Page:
How the Government Used a Con Artist to Catch Google's Criminal Activities

Last summer, Google had to pay $500 million to avoid criminal prosecution by the US government. Using a convicted con artist, the feds caught Google aiding illegal online pharmaceutical drug sales. The operation—as described by the Wall Street Journal—is movie material.

The con artist is the man in the photo: David Whitaker. He presented himself as a Canadian drug dealers' agent to Google sales executives. The government suspected that Google was aiding these illegal pharmacies by illegally publishing ads selling narcotics, steroids and other controlled substances to US citizens.

They hit the jackpot. The Google execs greedily bit the bait and Whitaker spent $200,000 in government money paying the Mountain View search giant to publish these illegal ads.

The feds recorded incriminatory phone calls and emails showing that Google ad sales execs were completely aware of the legal situation of the pharmacy and its criminal implications, yet decided to take the money anyway. Whitaker told the WSJ that "it was very obvious to Google that my website was not a licensed pharmacy. Understanding this, Google provided me with a very generous credit line and allowed me to set my target advertising directly to American consumers."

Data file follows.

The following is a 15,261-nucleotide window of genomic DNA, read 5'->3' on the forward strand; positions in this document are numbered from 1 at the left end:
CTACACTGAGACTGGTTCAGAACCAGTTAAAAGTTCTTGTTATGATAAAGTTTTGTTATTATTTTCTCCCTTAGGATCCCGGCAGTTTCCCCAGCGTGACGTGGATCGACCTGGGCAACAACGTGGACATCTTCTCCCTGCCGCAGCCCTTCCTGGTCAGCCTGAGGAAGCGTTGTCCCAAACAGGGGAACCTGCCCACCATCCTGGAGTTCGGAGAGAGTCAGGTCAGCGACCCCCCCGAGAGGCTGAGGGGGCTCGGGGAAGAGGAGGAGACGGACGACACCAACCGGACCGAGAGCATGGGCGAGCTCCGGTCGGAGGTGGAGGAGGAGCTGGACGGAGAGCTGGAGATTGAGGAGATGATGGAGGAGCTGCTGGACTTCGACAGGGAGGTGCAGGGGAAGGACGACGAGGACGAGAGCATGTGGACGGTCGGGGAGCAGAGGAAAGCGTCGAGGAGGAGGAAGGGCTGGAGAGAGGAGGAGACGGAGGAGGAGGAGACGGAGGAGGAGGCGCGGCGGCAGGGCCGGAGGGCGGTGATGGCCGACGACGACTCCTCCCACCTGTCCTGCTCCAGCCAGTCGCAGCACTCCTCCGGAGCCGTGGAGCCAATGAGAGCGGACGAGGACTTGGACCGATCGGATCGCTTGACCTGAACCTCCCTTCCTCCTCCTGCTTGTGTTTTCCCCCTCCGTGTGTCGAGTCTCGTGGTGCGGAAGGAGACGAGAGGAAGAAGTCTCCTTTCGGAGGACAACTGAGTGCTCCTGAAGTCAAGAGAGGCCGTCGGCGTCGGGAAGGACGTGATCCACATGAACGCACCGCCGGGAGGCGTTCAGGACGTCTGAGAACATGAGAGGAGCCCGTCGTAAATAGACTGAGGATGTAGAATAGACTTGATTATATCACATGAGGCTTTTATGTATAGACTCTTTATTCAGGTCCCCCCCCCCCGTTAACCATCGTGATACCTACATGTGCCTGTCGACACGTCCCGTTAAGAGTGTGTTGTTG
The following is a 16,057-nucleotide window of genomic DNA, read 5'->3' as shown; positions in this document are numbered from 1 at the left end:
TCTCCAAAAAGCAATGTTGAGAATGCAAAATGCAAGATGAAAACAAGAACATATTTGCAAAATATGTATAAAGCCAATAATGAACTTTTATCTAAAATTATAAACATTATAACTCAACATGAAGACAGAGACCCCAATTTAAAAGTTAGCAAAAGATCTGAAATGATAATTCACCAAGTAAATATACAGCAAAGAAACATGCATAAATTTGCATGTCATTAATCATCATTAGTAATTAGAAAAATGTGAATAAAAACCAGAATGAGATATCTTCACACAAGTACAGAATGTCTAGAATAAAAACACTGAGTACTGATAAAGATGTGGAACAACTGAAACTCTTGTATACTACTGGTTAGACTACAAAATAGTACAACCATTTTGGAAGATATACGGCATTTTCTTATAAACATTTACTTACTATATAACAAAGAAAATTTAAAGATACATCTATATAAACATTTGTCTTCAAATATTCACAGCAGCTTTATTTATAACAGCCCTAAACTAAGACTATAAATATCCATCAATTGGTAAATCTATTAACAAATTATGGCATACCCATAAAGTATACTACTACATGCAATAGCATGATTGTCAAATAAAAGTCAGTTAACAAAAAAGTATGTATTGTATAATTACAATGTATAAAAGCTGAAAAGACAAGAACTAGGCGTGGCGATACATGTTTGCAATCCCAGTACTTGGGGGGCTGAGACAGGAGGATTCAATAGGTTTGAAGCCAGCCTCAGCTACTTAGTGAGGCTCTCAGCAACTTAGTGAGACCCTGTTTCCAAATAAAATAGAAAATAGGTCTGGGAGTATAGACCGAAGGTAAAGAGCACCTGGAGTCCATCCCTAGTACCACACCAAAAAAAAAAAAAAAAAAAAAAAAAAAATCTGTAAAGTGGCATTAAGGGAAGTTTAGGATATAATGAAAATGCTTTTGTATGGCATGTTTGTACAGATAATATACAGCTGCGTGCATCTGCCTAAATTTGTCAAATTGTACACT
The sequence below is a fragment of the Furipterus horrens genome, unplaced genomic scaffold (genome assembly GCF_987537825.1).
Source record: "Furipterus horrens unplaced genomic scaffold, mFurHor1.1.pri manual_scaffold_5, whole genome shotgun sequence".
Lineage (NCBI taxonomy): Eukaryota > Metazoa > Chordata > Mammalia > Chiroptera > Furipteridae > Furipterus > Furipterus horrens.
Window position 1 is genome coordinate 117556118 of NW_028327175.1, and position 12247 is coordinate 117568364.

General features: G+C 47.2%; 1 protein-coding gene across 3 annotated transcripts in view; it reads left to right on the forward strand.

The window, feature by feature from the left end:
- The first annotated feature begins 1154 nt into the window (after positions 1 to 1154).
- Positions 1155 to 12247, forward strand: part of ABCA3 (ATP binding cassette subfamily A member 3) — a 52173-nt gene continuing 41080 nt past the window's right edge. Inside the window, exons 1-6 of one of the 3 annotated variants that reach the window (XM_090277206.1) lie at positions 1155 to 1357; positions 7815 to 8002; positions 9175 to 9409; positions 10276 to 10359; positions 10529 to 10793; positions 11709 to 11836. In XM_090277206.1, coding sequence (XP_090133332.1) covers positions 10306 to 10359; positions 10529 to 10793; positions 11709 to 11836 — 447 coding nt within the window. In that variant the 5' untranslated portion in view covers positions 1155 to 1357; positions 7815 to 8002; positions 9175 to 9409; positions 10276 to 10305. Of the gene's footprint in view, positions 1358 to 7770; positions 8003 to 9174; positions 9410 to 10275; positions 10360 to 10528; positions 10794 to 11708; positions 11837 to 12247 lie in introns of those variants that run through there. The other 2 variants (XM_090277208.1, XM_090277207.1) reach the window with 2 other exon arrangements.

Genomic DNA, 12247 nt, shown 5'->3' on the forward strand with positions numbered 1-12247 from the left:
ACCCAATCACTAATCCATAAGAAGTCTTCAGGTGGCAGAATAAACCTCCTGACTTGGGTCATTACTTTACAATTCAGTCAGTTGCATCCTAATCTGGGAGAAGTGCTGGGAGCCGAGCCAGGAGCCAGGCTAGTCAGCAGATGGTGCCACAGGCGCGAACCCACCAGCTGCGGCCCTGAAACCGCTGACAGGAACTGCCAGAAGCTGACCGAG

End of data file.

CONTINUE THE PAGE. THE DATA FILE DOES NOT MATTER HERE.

The government built such a strong case that Google had no other course than to settle.

According to their investigation, this went beyond just a few ad execs. Lead prosecutor Peter Neronha says they have proof that Larry Page—one of Google's founder and now Google's CEO—knew about this activity and the fact that it was illegal: "[w]e simply know from the documents we reviewed and witnesses we interviewed that Larry Page knew what was going on."

Do no evil, indeed. The whole story is fascinating and a good long read. Read it all at the [WSJ]